He is also informed that the large dome that adorns the center of the auditorium ceiling is a sliding roof, one hemisphere of which slides to one side while the other half slides to the other side by the pressure of a push-button, exposing a clear view of the sky in pleasant weather. This, too, is a most desirable innovation that has never come to his notice before.
Wandering through the foyer corridor he is struck by the ample means furnished for the comfort of patrons under normal conditions, and the completeness of the safety provision in case of danger. Distributed along the side walls of the foyer, where there are no racks for hanging coats, are settees where the tired may sit, leaving plenty of promenade space for those who prefer to walk. Here at last is a theatre with sufficient lounging space where patrons may wait in comfort for seats to be vacated in the auditorium. In time of fire this same foyer will provide room for the congregation of frightened masses, and its isolation will make it safe from any gas or smoke created in the theatre proper. Along the side walls are many exit doors that lead direct to the open, and in the interior audience hall it is possible to ventilate quickly the entire room by opening the immense dome that crowns the center of the hall.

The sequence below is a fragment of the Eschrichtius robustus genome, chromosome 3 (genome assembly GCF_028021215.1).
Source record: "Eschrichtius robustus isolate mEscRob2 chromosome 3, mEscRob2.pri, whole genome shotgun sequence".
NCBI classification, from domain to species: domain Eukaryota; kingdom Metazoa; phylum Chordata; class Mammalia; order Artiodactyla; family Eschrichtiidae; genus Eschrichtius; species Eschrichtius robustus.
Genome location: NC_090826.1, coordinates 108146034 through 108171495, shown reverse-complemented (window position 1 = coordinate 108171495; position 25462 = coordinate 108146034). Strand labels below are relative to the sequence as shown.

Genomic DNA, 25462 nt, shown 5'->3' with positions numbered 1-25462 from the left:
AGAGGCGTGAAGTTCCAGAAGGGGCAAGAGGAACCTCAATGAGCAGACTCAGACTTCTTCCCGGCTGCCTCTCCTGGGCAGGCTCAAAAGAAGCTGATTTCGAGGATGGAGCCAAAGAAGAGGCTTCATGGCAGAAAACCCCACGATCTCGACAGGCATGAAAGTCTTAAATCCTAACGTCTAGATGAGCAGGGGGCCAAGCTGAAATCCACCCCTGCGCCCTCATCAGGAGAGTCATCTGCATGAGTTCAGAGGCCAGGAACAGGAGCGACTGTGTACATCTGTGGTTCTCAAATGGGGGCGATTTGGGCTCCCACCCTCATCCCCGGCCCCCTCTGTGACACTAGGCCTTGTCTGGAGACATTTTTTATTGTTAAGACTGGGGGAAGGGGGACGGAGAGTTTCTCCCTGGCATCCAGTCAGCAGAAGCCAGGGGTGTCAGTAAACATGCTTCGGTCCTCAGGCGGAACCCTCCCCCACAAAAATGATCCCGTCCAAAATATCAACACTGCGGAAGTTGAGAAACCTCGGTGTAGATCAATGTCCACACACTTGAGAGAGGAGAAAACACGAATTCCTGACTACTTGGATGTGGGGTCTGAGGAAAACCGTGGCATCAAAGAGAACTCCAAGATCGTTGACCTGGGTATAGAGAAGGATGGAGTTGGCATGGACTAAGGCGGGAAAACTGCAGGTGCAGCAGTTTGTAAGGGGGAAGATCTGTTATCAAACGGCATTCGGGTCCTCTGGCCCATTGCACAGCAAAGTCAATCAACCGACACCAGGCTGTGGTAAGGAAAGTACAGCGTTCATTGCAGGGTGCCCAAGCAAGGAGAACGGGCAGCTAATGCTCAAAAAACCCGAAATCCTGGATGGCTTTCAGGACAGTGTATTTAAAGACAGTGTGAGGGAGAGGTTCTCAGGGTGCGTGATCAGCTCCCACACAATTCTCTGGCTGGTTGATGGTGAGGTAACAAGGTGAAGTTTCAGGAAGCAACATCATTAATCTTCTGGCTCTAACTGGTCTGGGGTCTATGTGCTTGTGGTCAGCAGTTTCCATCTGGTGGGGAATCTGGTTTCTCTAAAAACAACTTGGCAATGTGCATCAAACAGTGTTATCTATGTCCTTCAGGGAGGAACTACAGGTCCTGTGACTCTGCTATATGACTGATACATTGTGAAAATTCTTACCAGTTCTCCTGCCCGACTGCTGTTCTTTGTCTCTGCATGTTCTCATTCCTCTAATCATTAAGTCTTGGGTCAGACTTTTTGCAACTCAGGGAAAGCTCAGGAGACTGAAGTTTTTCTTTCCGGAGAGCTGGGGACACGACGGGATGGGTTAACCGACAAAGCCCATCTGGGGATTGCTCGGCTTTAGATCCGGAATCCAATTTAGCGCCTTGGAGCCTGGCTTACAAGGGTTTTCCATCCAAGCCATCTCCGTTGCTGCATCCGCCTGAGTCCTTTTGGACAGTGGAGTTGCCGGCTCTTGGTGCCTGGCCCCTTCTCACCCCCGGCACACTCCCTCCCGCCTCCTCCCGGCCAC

The patron does not fail to notice that the entire auditorium, foyer and lobby are illuminated by continuous rows of incandescent lamps hidden behind cornices that reflect their rays from rounded coves surmounting the upper side walls, and look for all the world like a brilliantly painted band instead of a source of light. It is with a feeling of great satisfaction that he leaves the theatre.